How do you regulate cyberspace?

Posted by Abdullah Abdul Aziz | Thursday, May 19, 2011

In the often heated debate about what the Internet is permitted and forbidden, sooner or later the topic comes more wonderful than the Internet is not above the law. "No one can disagree. That helps a lot, but no further because this truth is so banal as practical. Banal is because, obviously, theft of money is a crime, whether or not to enter a bank or suppression money line of a foreign account. It is not practical, because they have no indication as to see what the legal rules and competition, then a particular application.

The Internet knows no boundaries of time and space, however, ask the nationality of its users. Our legal system is based on the classic attributes of sovereignty and territorial sovereignty and human resources that limits our past one hundred years increased understanding of the law to its limits.

Internet as a multi-layer

The confusion is not negligible increase by the fact that the Internet does not really exist. The Internet is a network of networks that are connected by the TCP / IP, and other technical standards and codes. And usually these private networks are in turn in different layers. In theory, any of the hundreds of thousands of networks are regulated separately. And for the different layers there are different forms of regulation.

In short, play in regulating the Internet three layers involved:
  1. protocol layers - in the strict sense, "Internet" with its codes, standards, protocols, IP address and domain name system - the global non-governmental institutions such as the Internet Engineering Task Force (IETF), the World Wide Web Consortium (W3C), the International Institute of Electrical and Electronics Engineers (IEEE), the Internet Corporation for Assigned Names and Numbers (ICANN), or the Regional Internet Registries (RIRs) regulated;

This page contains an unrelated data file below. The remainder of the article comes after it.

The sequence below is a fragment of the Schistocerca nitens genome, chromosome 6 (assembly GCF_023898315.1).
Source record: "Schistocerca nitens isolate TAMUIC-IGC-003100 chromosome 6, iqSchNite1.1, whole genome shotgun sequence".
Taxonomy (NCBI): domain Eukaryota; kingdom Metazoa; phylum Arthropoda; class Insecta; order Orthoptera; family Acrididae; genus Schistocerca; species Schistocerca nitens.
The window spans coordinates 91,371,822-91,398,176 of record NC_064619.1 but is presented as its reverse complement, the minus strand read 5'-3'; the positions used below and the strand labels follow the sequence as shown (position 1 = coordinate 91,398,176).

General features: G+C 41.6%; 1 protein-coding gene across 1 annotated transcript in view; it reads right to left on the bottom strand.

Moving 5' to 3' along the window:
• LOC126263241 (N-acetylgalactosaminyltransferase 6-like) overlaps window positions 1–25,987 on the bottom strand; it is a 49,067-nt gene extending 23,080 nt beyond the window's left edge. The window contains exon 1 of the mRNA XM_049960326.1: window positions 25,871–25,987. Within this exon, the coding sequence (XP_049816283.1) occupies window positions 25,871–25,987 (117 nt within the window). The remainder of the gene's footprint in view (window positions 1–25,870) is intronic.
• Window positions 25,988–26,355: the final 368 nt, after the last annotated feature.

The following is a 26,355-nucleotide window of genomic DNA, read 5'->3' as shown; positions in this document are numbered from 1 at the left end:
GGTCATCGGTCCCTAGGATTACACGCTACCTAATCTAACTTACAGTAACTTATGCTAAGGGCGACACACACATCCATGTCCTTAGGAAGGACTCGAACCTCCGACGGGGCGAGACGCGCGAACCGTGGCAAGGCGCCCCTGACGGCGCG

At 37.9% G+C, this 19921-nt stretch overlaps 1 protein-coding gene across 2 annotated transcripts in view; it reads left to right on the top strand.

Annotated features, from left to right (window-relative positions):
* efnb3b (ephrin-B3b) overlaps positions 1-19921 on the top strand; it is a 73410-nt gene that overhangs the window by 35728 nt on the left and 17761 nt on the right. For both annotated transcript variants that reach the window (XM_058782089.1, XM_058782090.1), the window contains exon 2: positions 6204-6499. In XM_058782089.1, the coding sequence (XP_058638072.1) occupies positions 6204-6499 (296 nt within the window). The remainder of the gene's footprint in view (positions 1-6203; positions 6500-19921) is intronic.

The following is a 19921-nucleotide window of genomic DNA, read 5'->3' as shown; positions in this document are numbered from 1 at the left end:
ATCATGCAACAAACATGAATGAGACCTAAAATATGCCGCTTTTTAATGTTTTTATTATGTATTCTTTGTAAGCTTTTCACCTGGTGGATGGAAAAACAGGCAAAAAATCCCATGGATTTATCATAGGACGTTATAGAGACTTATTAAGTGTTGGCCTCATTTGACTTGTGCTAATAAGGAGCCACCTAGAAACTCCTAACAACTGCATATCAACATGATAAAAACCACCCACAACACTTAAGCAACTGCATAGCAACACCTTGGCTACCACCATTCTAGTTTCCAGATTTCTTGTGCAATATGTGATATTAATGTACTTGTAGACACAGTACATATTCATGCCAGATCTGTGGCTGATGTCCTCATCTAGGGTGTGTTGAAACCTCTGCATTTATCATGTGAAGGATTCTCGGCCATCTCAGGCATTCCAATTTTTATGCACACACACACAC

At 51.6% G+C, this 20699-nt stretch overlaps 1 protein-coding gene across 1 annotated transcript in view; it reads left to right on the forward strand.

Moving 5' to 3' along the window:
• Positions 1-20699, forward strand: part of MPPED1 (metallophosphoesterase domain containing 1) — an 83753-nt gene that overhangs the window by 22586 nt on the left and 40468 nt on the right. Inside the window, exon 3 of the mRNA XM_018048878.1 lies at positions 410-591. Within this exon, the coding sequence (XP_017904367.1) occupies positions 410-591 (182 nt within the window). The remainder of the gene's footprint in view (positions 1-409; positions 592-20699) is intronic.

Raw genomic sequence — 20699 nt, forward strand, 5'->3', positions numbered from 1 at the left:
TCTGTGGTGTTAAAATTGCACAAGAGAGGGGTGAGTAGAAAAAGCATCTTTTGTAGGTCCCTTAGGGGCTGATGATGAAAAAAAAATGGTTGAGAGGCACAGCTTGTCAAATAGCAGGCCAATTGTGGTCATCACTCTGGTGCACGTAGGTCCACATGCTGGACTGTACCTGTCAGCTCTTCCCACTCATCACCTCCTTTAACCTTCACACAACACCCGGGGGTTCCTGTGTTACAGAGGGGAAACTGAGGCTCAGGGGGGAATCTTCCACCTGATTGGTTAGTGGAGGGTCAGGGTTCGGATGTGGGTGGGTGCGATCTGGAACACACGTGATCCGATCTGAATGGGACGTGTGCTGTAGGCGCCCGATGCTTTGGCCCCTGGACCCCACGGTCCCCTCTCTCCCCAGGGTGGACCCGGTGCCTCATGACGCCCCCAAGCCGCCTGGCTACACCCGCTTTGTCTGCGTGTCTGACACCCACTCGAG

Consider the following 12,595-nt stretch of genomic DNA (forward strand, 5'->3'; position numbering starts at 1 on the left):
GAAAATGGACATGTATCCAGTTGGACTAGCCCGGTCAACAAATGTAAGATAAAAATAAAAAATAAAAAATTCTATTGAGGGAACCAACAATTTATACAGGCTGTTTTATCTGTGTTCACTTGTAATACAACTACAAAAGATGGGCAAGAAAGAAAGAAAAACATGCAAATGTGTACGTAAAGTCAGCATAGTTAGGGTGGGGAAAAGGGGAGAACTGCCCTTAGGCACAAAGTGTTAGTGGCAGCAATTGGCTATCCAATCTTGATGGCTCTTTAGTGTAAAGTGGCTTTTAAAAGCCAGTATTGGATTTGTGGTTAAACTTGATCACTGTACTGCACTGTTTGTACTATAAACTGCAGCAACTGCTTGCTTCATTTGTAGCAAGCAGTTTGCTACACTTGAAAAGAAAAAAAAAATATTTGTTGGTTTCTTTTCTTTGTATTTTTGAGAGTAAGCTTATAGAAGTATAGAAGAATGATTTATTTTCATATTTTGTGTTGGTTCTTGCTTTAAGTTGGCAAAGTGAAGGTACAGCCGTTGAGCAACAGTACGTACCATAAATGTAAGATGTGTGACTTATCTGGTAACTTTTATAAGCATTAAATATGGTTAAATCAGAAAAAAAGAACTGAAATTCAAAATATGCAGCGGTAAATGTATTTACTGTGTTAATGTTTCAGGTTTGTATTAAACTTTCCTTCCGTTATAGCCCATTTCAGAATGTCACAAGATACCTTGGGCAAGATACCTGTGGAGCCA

2. the application layer - these are all services on the Internet through e-commerce to social networking sites - which also is mainly due to national legislation, while even in large part by constitutional law and freedom of expression and protection property and privacy and control.
The three layers are interconnected and interdependent. And here starts the problem. In fact, there are global in cyberspace, not only jurisdictions in the nation-state conflict on the road, but also a variety of standards and rules that are established by non-state actors worldwide. Cultural diversity of the world in understanding the manipulation of the law does not matter.

For the development of legally binding national standards, it is not - at least in democracies - is a legitimate parliamentary procedure based on binding international agreements are negotiated as subjects of international law to governments to act. Internet protocols, standards and codes developed and developing countries, but not "from above" in the discourse of the deputies, but "from below" in the dialogue between those directly affected and involved. While governments and parliaments in the rarest cases are present. More than that, the codes are global, universal and not a physical territory still linked to the nationality of its users. "Rough consensus and running code" is the method used to written since the late 60's the RFC (Request For Comments) for the "Internet Law Book. Now there are about 6,000 such RFC.

The interesting thing is that it is non-state protocols, codes and standards not only across borders but also a lasting work that people expect of state laws and international treaties can not always claim.

Such as John Postel developed the Domain Name System and the top-level domain (TLD) "." Delegates, did this "handshake" on the basis of the RFC. Parliament, government or political parties in the Federal Republic of Germany did not participate in this delegation. From the November 5, 1986, with authorization from the U.S. government, the ccTLD registry made the domain zone files. The IANA database and has Virginia in the United States standing A root server is probably not a single member of the German Bundestag said. And that was good. For. In is working fine. No one could have predicted then that will be in the dozens. Com names 25 years later more than 14 million domains registered. DENIC, not state, as a network that has achieved this growth without any problem and is the world's largest ccTLD now one of the greatest players in the Internet world. So what?

The policies of the Regional Internet Registries (RIR), which (for Europe, RIPE NCC in Amsterdam) to assign IP addresses to the registrars and ISPs, does a solution negotiated by governments, international treaties (such as distribution of telephone numbers with country and city codes), but on the basis of RFCs which are approved by the IETF. And it works effectively.